However, the beliefs and actions of the remote Scandinavian tribe begin to frighten the Americans. Two members knowingly plunge off a cliff to a rocky death. Though they speak English, the Swedes recite their rituals in their native tongue, and even through translation, much of it does not compute for the American crew. When they show signs of wanting to flee, the visitors begin to disappear one by one. This culminates in a drug-fueled competition wherein the “May Queen” is chosen and given the power to determine the final human sacrifice.
The increasing fear we feel as the audience stems chiefly from the unfamiliar. Sweden’s landscape is physically foreign to us, and the bright daytime of the country’s long summer hours does not feel natural, particularly in contrast with their murderous intent. Through Dani’s eyes, we are uncomfortable throughout: as she takes a hallucinogenic and goes on a bad trip; as she, upon witnessing the suicide of the two elderly pagans, revisits the deaths of her parents and sister; as she is crowned May Queen, betrays her comrades by offering her boyfriend as the final sacrifice and is lulled into thinking the pagans have her best interest at heart.
Herein lies the warning: our own people may be flawed—Dani’s boyfriend neglects her emotionally and has a wandering eye, his friends are callous to her situation and encourage him to break it off with her, no one seems to understand her bottomless well of grief, etc.—but they, at least, aren’t killing anyone. They aren’t soothing her into submission with false pretense and opiates. The villain in “Midsommar” is a collective non-tangible, one linked irrevocably with America’s growing hysteria surrounding non-Americans.
Leigh Whannell’s horror-thriller “Invisible Man” directly responds to the #MeToo movement, and is also a scorching look at the fear we harbor for those close to us. The writer/director keeps us in the loop throughout the film, heightening our discomfort as our protagonist Cecilia (Elisabeth Moss) flees from a monster she can’t see and, worst of all, she can’t convince others even exists.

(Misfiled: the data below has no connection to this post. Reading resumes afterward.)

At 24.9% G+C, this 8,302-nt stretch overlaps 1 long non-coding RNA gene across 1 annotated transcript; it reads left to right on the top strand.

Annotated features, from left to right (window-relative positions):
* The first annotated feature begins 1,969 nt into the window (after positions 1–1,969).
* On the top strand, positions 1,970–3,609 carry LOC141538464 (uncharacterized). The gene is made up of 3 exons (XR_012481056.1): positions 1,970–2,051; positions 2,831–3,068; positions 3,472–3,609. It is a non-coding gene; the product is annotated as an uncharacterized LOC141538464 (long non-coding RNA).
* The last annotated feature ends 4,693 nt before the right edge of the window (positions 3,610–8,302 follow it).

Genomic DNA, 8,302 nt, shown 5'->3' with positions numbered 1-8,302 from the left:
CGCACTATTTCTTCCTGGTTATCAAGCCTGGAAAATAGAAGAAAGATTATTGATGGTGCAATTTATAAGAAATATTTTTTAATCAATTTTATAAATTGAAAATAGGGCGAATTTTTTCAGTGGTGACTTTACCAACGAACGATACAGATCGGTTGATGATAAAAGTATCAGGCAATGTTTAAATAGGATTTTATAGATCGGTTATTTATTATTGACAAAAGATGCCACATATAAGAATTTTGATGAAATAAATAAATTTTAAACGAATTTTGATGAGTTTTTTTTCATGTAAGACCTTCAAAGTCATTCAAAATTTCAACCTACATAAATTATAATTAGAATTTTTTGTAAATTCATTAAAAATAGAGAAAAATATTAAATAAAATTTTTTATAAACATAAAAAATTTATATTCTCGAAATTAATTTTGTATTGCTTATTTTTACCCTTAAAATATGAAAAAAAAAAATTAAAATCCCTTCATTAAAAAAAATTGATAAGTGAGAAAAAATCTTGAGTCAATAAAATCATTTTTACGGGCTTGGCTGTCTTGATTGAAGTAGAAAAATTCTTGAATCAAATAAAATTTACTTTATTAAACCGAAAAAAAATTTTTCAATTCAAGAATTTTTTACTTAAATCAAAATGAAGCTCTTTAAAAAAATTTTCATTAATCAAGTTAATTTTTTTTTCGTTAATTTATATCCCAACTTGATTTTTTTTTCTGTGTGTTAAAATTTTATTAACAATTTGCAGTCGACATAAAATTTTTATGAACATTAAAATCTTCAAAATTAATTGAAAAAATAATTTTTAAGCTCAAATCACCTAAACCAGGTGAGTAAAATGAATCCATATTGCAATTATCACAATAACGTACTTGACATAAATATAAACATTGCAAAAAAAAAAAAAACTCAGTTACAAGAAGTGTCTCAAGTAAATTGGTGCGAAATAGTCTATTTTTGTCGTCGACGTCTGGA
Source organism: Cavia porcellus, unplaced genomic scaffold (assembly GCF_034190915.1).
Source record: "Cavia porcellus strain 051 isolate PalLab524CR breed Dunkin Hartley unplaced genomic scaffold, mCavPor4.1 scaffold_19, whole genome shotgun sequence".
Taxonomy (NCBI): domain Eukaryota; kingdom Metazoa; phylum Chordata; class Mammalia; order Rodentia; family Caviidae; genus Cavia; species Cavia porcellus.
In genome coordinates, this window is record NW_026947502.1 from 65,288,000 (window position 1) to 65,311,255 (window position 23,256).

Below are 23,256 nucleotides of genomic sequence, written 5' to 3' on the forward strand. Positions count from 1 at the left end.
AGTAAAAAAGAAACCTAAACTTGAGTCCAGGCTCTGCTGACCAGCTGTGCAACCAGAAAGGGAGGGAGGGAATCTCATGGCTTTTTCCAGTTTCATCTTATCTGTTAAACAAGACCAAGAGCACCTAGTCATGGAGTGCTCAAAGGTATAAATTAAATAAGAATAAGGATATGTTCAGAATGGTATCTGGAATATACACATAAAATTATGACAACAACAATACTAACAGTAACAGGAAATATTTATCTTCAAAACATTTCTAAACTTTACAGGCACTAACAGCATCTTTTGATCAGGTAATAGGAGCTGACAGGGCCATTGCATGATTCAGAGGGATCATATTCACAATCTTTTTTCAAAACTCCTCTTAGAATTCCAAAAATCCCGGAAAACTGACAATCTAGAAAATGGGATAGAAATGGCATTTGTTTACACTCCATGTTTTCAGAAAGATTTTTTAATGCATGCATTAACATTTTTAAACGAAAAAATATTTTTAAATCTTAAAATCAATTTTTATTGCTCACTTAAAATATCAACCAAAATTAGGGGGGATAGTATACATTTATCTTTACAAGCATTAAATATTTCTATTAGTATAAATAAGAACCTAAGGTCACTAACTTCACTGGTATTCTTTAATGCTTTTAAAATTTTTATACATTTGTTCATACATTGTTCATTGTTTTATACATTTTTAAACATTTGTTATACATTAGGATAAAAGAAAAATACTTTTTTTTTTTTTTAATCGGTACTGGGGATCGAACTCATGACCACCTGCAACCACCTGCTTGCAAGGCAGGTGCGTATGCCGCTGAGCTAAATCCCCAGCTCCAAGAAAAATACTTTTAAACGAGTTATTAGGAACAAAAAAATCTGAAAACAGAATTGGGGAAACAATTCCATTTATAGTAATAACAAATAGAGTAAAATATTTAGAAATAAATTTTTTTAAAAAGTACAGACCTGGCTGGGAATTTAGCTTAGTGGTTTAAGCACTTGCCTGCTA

The film opens with Cecilia’s great escape from Adrian (Oliver Jackson-Cohen), her rich, smart, but very abusive boyfriend. Fearing his retaliation, she cowers inside for weeks, too afraid to take even check the mail. Adrian dies of an apparent suicide, but Cecilia won’t believe it. When strange, innocuous things begin to happen like bacon burning on the stove or duvet covers sliding to the base of the bed, seemingly empty doorframes begin to hold terrifying possibilities.
“This is what he does,” Cecilia says in an attempt to convince those around her that Adrian isn’t actually dead. “He likes to make me feel like I’m the crazy one.”
Based on the 1897 novel by H.G. Wells, “Invisible Man” is less about the man and all about the woman he chooses to torture. Whannell updates and modernizes the dated science fiction property for a generation post-#MeToo, wherein there is no sympathizing with an obviously disturbed man committing his reign of terror. Instead, it is the woman who is finally seen, and it is her perspective that is the focus.
There is no better metaphor for the rise of feminism in the 21st century than a woman who is held down by the literally invisible force of the patriarchy. Whannell’s first concern is the build-up, followed closely by the pay-off, both of which he delivers handily. Cecilia falls deeper into Adrian’s traps until no one else will believe her. Finding help is futile.